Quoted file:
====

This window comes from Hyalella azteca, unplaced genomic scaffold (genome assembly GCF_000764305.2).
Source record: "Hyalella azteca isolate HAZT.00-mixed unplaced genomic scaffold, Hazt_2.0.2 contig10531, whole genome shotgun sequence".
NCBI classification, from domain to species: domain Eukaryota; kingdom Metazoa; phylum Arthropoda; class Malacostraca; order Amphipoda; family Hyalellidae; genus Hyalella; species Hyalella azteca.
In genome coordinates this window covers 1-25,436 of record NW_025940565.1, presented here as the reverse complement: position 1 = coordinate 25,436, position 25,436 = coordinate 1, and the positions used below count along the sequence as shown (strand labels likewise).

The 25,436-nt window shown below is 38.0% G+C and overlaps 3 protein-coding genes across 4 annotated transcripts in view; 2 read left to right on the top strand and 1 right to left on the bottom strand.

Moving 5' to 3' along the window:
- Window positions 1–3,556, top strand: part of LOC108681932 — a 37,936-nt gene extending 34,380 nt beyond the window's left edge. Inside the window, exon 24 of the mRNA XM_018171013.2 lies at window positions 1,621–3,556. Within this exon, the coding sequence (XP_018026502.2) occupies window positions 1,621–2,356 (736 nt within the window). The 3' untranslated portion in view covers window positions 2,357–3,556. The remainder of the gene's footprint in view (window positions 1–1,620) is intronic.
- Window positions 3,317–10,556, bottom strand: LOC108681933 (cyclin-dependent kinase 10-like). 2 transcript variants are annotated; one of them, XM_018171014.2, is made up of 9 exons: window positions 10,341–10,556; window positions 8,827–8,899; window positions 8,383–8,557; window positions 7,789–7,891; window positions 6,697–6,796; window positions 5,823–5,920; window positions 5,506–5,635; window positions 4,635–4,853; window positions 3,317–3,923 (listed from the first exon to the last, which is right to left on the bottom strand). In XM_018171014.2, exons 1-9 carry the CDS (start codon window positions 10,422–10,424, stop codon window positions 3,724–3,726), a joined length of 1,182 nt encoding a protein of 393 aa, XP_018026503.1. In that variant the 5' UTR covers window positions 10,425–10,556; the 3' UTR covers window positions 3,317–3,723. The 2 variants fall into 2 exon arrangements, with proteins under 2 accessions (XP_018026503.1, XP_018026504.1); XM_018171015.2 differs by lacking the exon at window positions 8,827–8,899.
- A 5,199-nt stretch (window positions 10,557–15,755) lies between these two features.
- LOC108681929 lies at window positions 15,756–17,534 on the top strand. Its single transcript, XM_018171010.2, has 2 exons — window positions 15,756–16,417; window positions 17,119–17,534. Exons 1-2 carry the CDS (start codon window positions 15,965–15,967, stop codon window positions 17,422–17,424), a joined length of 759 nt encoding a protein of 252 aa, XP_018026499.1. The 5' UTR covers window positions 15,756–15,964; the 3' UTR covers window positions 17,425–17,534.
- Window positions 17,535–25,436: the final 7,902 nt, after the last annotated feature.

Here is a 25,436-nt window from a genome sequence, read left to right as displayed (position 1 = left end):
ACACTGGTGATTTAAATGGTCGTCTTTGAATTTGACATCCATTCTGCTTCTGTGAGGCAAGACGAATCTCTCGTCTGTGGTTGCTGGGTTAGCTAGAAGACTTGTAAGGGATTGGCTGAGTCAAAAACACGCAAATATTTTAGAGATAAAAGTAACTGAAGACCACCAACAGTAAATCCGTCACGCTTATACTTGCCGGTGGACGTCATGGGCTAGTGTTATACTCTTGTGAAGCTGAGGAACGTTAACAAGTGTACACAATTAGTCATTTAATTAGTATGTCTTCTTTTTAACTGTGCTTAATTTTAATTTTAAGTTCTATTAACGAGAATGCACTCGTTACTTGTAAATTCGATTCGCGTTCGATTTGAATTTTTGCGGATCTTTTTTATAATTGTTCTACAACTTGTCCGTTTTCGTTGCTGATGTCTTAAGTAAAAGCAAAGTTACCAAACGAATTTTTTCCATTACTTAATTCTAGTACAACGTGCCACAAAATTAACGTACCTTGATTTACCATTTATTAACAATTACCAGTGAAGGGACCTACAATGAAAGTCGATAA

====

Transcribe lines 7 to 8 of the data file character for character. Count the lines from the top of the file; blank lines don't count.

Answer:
- Window positions 1–3,556, top strand: part of LOC108681932 — a 37,936-nt gene extending 34,380 nt beyond the window's left edge. Inside the window, exon 24 of the mRNA XM_018171013.2 lies at window positions 1,621–3,556. Within this exon, the coding sequence (XP_018026502.2) occupies window positions 1,621–2,356 (736 nt within the window). The 3' untranslated portion in view covers window positions 2,357–3,556. The remainder of the gene's footprint in view (window positions 1–1,620) is intronic.
- Window positions 3,317–10,556, bottom strand: LOC108681933 (cyclin-dependent kinase 10-like). 2 transcript variants are annotated; one of them, XM_018171014.2, is made up of 9 exons: window positions 10,341–10,556; window positions 8,827–8,899; window positions 8,383–8,557; window positions 7,789–7,891; window positions 6,697–6,796; window positions 5,823–5,920; window positions 5,506–5,635; window positions 4,635–4,853; window positions 3,317–3,923 (listed from the first exon to the last, which is right to left on the bottom strand). In XM_018171014.2, exons 1-9 carry the CDS (start codon window positions 10,422–10,424, stop codon window positions 3,724–3,726), a joined length of 1,182 nt encoding a protein of 393 aa, XP_018026503.1. In that variant the 5' UTR covers window positions 10,425–10,556; the 3' UTR covers window positions 3,317–3,723. The 2 variants fall into 2 exon arrangements, with proteins under 2 accessions (XP_018026503.1, XP_018026504.1); XM_018171015.2 differs by lacking the exon at window positions 8,827–8,899.